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Texas To Decide If Married Gays Can Divorce

AbbottGay marriage is presently not legal in Texas as the state constitution explicitly bans marriages and civil unions between members of the same sex. However, the constitutionality of the marriage ban may soon be challenged in the Texas State Supreme Court as two Texas couples - one in Dallas, one in Austin - bring their cases against the state. The Dallas couple had originally filed for divorce in 2009, having legally married in Massachusetts two years prior, but were denied by Greg Abbott of the Texas Attorney General's Office when he invoked DOMA.

Now that DOMA has been struck down the case is being brought back to court to test whether or not Texas will recognize legal out-of-state marriages as well as challenge the constitutionality of Texas family law. Abbott feels confident that the court cases will help prove that the Texas laws do not violate the U.S. Constitution when oral arguments begin in Austin on November 5th.

Gay Couples Risk Paying More Taxes As They Wait For IRS' Guidance

6a00d8341c730253ef014e86440e22970d-800wiThe many questions regarding tax returns and federal benefits that gay couples across the country were faced with in the wake of the US Supreme Court's gutting of Section 3 of DOMA have continued to linger despite a promise from the IRS in June that it would “move swiftly to provide revised guidance in the near future." Bloomberg news reports that couples are still waiting for the IRS' guidance on how to tackle a myriad of issues including tax refunds, health insurance, and joint accounts, among others:

After years of fighting for equal tax-and-benefit treatment, married couples now await guidance on how the Internal Revenue Service and federal agencies will implement the ruling. Without it, those who file for tax refunds may end up paying more, not less.

Married couples in states that don’t recognize gay marriage and those who delayed filing their 2012 returns in anticipation of the court’s decision in June are pressing for clarity. Spouses computing whether to seek refunds from prior returns see the three-year statute of limitations for amendments closing as they look to the IRS for details.

“We are desperately awaiting that guidance,” said Shari Levitan, chairwoman of the New England private wealth services group at Holland & Knight LLP in Boston. “The major question for clients is for returns that are still open, and even those that are beyond the statute of limitations, can they be amended?”

Without IRS guidance, couples who extended their 2012 return deadline to Oct. 15 and who live in a state that doesn’t recognize their marriage will probably file their federal returns jointly and disclose they are doing so based on the court’s decision, Levitan said. She serves high-net-worth clients, about 10 percent of them same-sex couples.

“That’s a risk,” because the IRS could deem they filed incorrectly, she said.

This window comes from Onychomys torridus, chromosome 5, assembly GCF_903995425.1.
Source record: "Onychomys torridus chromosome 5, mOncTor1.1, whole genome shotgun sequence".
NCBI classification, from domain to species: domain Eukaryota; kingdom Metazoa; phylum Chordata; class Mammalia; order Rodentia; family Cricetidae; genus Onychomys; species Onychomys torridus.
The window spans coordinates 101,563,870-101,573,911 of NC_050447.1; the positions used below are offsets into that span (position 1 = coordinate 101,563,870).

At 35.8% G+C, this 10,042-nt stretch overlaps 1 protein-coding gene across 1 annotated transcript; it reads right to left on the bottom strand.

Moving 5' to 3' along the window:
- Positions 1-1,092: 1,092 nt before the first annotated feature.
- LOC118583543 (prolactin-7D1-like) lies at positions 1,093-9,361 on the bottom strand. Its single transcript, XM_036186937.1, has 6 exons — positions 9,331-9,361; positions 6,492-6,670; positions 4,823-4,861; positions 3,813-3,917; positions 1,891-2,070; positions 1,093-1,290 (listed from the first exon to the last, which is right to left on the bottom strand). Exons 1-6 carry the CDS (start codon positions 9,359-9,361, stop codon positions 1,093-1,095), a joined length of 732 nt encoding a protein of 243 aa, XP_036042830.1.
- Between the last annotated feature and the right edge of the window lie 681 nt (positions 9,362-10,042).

MSNBC Looks At Far Reaching Implications Of NJ Marriage Equality Case: VIDEO


Yesterday we reported on the challenge to New Jersey's civil unions law that is being widely touted as the "first nationwide test" of the U.S. Supreme Court's DOMA ruling in United States v. Windsor. MSNBC's Tamron Hall spoke with Pete Williams about the case. Commenting on the potential implications of the New Jersey ruling once it's handed down, Williams said:

"In other states that have civil unions the same argument would apply. The state can't say that civil unions are just as good if people in civil unions can't get the full recognition of the federal government. But secondly you get to the core of the Supreme Court's holding in the DOMA case where they said that depriving same-sex couples of the recognition of marriage deprives them of their dignity, I think the ruling uses that, Anthony Kennedy's ruling uses that almost a dozen times."

Freedom To Marry's Marc Solomon also gets in on the coversation AFTER THE JUMP...

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New Jersey Judge to Hear Arguments Tomorrow in Marriage Equality Challenge


The first major legal test of the effect of Supreme Court's June decision invalidating the Defense of Marriage Act takes place this week, with a New Jersey state judge scheduled to hear oral arguments tomorrow morning in Trenton as to whether the state's decision to offer same-sex couples access to civil unions but not marriages violates both the state and federal constitutions.  CBS New York reports:

A New Jersey court case headed for oral arguments this week is among the first to test what a June U.S. Supreme Court ruling striking down key parts of a law barring federal recognition of same-sex marriage means in states.

The hearing Thursday in Superior Court in Trenton is based on a lawsuit from two years ago, when six couples and their children argued that New Jersey’s civil union law didn’t fulfill a 2006 state Supreme Court ruling that said gay couples had to have the same legal protections as married couples. The civil union law was intended to give same-sex couples the legal benefits of marriage.